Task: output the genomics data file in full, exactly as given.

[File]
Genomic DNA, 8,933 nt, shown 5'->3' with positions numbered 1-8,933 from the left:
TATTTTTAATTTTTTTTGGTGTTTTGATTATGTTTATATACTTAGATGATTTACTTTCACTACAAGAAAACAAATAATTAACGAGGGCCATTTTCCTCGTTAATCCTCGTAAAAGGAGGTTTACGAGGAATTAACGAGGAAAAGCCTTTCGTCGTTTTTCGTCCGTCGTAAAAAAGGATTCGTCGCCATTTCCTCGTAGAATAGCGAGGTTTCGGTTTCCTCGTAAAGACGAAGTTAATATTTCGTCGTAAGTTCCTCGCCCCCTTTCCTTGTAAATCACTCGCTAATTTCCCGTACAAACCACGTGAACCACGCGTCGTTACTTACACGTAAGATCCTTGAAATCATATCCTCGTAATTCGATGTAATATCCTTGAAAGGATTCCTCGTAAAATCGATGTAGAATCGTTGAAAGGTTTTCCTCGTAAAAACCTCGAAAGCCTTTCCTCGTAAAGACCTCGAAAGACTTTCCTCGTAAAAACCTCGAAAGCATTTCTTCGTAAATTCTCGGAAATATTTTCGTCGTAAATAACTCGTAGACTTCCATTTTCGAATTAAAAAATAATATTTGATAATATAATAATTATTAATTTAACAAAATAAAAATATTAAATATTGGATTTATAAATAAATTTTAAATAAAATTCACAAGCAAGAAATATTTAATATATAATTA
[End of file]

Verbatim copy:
Genomic DNA, 8,933 nt, shown 5'->3' with positions numbered 1-8,933 from the left:
TATTTTTAATTTTTTTTGGTGTTTTGATTATGTTTATATACTTAGATGATTTACTTTCACTACAAGAAAACAAATAATTAACGAGGGCCATTTTCCTCGTTAATCCTCGTAAAAGGAGGTTTACGAGGAATTAACGAGGAAAAGCCTTTCGTCGTTTTTCGTCCGTCGTAAAAAAGGATTCGTCGCCATTTCCTCGTAGAATAGCGAGGTTTCGGTTTCCTCGTAAAGACGAAGTTAATATTTCGTCGTAAGTTCCTCGCCCCCTTTCCTTGTAAATCACTCGCTAATTTCCCGTACAAACCACGTGAACCACGCGTCGTTACTTACACGTAAGATCCTTGAAATCATATCCTCGTAATTCGATGTAATATCCTTGAAAGGATTCCTCGTAAAATCGATGTAGAATCGTTGAAAGGTTTTCCTCGTAAAAACCTCGAAAGCCTTTCCTCGTAAAGACCTCGAAAGACTTTCCTCGTAAAAACCTCGAAAGCATTTCTTCGTAAATTCTCGGAAATATTTTCGTCGTAAATAACTCGTAGACTTCCATTTTCGAATTAAAAAATAATATTTGATAATATAATAATTATTAATTTAACAAAATAAAAATATTAAATATTGGATTTATAAATAAATTTTAAATAAAATTCACAAGCAAGAAATATTTAATATATAATTA